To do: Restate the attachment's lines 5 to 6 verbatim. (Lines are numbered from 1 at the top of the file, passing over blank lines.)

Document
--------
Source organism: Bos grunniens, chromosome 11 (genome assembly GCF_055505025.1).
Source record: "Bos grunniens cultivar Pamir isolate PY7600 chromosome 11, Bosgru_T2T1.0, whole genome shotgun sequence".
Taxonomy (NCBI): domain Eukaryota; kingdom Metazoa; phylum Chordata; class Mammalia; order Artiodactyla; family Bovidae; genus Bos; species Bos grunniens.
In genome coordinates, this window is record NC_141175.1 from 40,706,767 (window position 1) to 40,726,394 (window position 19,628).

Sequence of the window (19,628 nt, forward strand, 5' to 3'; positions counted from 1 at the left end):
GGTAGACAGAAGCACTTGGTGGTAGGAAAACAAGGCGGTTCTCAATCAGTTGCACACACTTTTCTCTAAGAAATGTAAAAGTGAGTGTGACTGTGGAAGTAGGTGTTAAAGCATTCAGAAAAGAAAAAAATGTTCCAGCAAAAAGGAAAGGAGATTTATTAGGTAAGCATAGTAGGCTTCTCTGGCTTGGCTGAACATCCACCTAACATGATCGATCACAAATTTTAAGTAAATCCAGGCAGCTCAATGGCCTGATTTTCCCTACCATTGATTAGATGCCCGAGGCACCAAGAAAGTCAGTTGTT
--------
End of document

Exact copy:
Sequence of the window (19,628 nt, forward strand, 5' to 3'; positions counted from 1 at the left end):
GGTAGACAGAAGCACTTGGTGGTAGGAAAACAAGGCGGTTCTCAATCAGTTGCACACACTTTTCTCTAAGAAATGTAAAAGTGAGTGTGACTGTGGAAGTAGGTGTTAAAGCATTCAGAAAAGAAAAAAATGTTCCAGCAAAAAGGAAAGGAGATTTATTAGGTAAGCATAGTAGGCTTCTCTGGCTTGGCTGAACATCCACCTAACATGATCGATCACAAATTTTAAGTAAATCCAGGCAGCTCAATGGCCTGATTTTCCCTACCATTGATTAGATGCCCGAGGCACCAAGAAAGTCAGTTGTT